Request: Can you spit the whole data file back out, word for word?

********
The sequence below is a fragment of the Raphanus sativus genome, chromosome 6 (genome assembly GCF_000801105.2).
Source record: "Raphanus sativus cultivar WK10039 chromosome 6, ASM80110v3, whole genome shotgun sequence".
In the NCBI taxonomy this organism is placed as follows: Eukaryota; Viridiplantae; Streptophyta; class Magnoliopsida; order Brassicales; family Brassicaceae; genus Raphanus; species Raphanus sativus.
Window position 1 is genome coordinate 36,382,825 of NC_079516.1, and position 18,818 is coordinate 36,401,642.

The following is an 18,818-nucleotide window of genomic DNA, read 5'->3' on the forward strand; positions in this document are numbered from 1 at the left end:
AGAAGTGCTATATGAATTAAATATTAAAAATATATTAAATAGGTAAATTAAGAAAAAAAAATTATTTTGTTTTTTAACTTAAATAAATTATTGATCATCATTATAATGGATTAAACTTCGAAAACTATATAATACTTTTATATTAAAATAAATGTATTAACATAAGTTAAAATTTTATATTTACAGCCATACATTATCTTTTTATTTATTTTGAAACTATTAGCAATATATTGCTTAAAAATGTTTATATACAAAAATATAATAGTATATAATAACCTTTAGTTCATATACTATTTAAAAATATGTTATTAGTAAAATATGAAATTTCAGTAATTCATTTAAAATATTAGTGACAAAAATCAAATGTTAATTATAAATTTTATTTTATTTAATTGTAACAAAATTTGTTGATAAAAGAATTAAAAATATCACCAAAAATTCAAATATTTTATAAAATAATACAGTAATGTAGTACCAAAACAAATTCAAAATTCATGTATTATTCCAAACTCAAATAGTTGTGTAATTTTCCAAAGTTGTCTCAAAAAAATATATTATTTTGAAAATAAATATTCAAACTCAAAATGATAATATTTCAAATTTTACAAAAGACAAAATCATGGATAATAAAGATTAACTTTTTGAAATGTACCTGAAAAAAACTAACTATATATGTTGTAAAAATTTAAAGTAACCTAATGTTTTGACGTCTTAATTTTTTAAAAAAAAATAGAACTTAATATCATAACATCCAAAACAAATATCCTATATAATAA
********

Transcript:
The sequence below is a fragment of the Raphanus sativus genome, chromosome 6 (genome assembly GCF_000801105.2).
Source record: "Raphanus sativus cultivar WK10039 chromosome 6, ASM80110v3, whole genome shotgun sequence".
In the NCBI taxonomy this organism is placed as follows: Eukaryota; Viridiplantae; Streptophyta; class Magnoliopsida; order Brassicales; family Brassicaceae; genus Raphanus; species Raphanus sativus.
Window position 1 is genome coordinate 36,382,825 of NC_079516.1, and position 18,818 is coordinate 36,401,642.

The following is an 18,818-nucleotide window of genomic DNA, read 5'->3' on the forward strand; positions in this document are numbered from 1 at the left end:
AGAAGTGCTATATGAATTAAATATTAAAAATATATTAAATAGGTAAATTAAGAAAAAAAAATTATTTTGTTTTTTAACTTAAATAAATTATTGATCATCATTATAATGGATTAAACTTCGAAAACTATATAATACTTTTATATTAAAATAAATGTATTAACATAAGTTAAAATTTTATATTTACAGCCATACATTATCTTTTTATTTATTTTGAAACTATTAGCAATATATTGCTTAAAAATGTTTATATACAAAAATATAATAGTATATAATAACCTTTAGTTCATATACTATTTAAAAATATGTTATTAGTAAAATATGAAATTTCAGTAATTCATTTAAAATATTAGTGACAAAAATCAAATGTTAATTATAAATTTTATTTTATTTAATTGTAACAAAATTTGTTGATAAAAGAATTAAAAATATCACCAAAAATTCAAATATTTTATAAAATAATACAGTAATGTAGTACCAAAACAAATTCAAAATTCATGTATTATTCCAAACTCAAATAGTTGTGTAATTTTCCAAAGTTGTCTCAAAAAAATATATTATTTTGAAAATAAATATTCAAACTCAAAATGATAATATTTCAAATTTTACAAAAGACAAAATCATGGATAATAAAGATTAACTTTTTGAAATGTACCTGAAAAAAACTAACTATATATGTTGTAAAAATTTAAAGTAACCTAATGTTTTGACGTCTTAATTTTTTAAAAAAAAATAGAACTTAATATCATAACATCCAAAACAAATATCCTATATAATAA